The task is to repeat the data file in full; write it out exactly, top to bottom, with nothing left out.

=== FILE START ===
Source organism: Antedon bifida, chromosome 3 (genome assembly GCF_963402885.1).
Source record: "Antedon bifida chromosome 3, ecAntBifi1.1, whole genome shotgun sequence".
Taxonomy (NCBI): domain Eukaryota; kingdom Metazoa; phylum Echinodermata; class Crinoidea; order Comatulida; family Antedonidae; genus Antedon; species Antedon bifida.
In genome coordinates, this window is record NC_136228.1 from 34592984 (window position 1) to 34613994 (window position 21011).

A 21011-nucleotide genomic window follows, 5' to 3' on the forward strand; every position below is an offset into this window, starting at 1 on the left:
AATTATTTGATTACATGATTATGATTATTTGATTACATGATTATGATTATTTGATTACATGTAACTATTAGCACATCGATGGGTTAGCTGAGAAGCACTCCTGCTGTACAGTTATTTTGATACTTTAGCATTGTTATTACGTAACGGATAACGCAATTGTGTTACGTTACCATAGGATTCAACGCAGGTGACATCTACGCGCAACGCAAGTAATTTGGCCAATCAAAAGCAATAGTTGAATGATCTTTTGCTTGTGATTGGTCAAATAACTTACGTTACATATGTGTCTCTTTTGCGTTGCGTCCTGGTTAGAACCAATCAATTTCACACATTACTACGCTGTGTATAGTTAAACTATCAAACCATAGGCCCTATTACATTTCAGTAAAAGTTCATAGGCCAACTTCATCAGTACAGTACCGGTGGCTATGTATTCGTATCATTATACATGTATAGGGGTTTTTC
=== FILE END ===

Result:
Source organism: Antedon bifida, chromosome 3 (genome assembly GCF_963402885.1).
Source record: "Antedon bifida chromosome 3, ecAntBifi1.1, whole genome shotgun sequence".
Taxonomy (NCBI): domain Eukaryota; kingdom Metazoa; phylum Echinodermata; class Crinoidea; order Comatulida; family Antedonidae; genus Antedon; species Antedon bifida.
In genome coordinates, this window is record NC_136228.1 from 34592984 (window position 1) to 34613994 (window position 21011).

A 21011-nucleotide genomic window follows, 5' to 3' on the forward strand; every position below is an offset into this window, starting at 1 on the left:
AATTATTTGATTACATGATTATGATTATTTGATTACATGATTATGATTATTTGATTACATGTAACTATTAGCACATCGATGGGTTAGCTGAGAAGCACTCCTGCTGTACAGTTATTTTGATACTTTAGCATTGTTATTACGTAACGGATAACGCAATTGTGTTACGTTACCATAGGATTCAACGCAGGTGACATCTACGCGCAACGCAAGTAATTTGGCCAATCAAAAGCAATAGTTGAATGATCTTTTGCTTGTGATTGGTCAAATAACTTACGTTACATATGTGTCTCTTTTGCGTTGCGTCCTGGTTAGAACCAATCAATTTCACACATTACTACGCTGTGTATAGTTAAACTATCAAACCATAGGCCCTATTACATTTCAGTAAAAGTTCATAGGCCAACTTCATCAGTACAGTACCGGTGGCTATGTATTCGTATCATTATACATGTATAGGGGTTTTTC